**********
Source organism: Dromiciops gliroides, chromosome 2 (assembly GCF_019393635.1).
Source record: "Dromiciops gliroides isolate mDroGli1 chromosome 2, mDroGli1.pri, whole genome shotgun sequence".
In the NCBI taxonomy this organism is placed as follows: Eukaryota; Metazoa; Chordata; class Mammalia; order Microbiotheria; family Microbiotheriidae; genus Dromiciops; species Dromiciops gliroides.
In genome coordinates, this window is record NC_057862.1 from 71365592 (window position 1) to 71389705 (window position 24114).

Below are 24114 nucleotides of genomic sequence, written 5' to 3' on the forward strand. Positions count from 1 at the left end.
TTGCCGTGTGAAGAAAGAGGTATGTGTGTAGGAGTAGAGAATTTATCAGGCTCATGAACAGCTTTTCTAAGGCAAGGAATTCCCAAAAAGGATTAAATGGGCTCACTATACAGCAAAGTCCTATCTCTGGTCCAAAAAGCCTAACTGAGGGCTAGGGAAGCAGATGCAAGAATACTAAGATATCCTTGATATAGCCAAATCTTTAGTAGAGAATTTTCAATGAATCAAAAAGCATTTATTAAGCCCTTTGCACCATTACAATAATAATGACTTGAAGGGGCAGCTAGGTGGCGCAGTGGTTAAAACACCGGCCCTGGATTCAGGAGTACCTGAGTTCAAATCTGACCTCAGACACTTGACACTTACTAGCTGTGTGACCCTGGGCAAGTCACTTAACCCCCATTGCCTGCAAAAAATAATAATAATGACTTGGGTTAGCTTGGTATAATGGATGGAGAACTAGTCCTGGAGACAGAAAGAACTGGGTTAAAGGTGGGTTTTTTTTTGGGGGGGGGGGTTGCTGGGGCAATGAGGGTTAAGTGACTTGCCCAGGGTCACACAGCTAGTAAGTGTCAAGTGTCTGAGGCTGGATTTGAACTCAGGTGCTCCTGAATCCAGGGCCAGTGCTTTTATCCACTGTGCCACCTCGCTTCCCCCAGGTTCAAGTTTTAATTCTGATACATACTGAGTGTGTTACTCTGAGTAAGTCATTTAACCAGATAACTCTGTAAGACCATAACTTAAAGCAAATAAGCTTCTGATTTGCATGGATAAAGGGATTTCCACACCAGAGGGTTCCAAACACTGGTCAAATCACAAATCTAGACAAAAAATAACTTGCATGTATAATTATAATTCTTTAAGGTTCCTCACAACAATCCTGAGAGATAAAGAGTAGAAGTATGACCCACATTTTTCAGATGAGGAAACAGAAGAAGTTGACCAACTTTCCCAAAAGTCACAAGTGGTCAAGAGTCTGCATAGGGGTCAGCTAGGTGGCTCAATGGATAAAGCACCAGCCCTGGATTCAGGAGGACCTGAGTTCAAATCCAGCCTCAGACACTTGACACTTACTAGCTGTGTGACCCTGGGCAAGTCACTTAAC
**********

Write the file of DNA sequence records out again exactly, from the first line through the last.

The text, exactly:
Source organism: Dromiciops gliroides, chromosome 2 (assembly GCF_019393635.1).
Source record: "Dromiciops gliroides isolate mDroGli1 chromosome 2, mDroGli1.pri, whole genome shotgun sequence".
In the NCBI taxonomy this organism is placed as follows: Eukaryota; Metazoa; Chordata; class Mammalia; order Microbiotheria; family Microbiotheriidae; genus Dromiciops; species Dromiciops gliroides.
In genome coordinates, this window is record NC_057862.1 from 71365592 (window position 1) to 71389705 (window position 24114).

Below are 24114 nucleotides of genomic sequence, written 5' to 3' on the forward strand. Positions count from 1 at the left end.
TTGCCGTGTGAAGAAAGAGGTATGTGTGTAGGAGTAGAGAATTTATCAGGCTCATGAACAGCTTTTCTAAGGCAAGGAATTCCCAAAAAGGATTAAATGGGCTCACTATACAGCAAAGTCCTATCTCTGGTCCAAAAAGCCTAACTGAGGGCTAGGGAAGCAGATGCAAGAATACTAAGATATCCTTGATATAGCCAAATCTTTAGTAGAGAATTTTCAATGAATCAAAAAGCATTTATTAAGCCCTTTGCACCATTACAATAATAATGACTTGAAGGGGCAGCTAGGTGGCGCAGTGGTTAAAACACCGGCCCTGGATTCAGGAGTACCTGAGTTCAAATCTGACCTCAGACACTTGACACTTACTAGCTGTGTGACCCTGGGCAAGTCACTTAACCCCCATTGCCTGCAAAAAATAATAATAATGACTTGGGTTAGCTTGGTATAATGGATGGAGAACTAGTCCTGGAGACAGAAAGAACTGGGTTAAAGGTGGGTTTTTTTTTGGGGGGGGGGGTTGCTGGGGCAATGAGGGTTAAGTGACTTGCCCAGGGTCACACAGCTAGTAAGTGTCAAGTGTCTGAGGCTGGATTTGAACTCAGGTGCTCCTGAATCCAGGGCCAGTGCTTTTATCCACTGTGCCACCTCGCTTCCCCCAGGTTCAAGTTTTAATTCTGATACATACTGAGTGTGTTACTCTGAGTAAGTCATTTAACCAGATAACTCTGTAAGACCATAACTTAAAGCAAATAAGCTTCTGATTTGCATGGATAAAGGGATTTCCACACCAGAGGGTTCCAAACACTGGTCAAATCACAAATCTAGACAAAAAATAACTTGCATGTATAATTATAATTCTTTAAGGTTCCTCACAACAATCCTGAGAGATAAAGAGTAGAAGTATGACCCACATTTTTCAGATGAGGAAACAGAAGAAGTTGACCAACTTTCCCAAAAGTCACAAGTGGTCAAGAGTCTGCATAGGGGTCAGCTAGGTGGCTCAATGGATAAAGCACCAGCCCTGGATTCAGGAGGACCTGAGTTCAAATCCAGCCTCAGACACTTGACACTTACTAGCTGTGTGACCCTGGGCAAGTCACTTAAC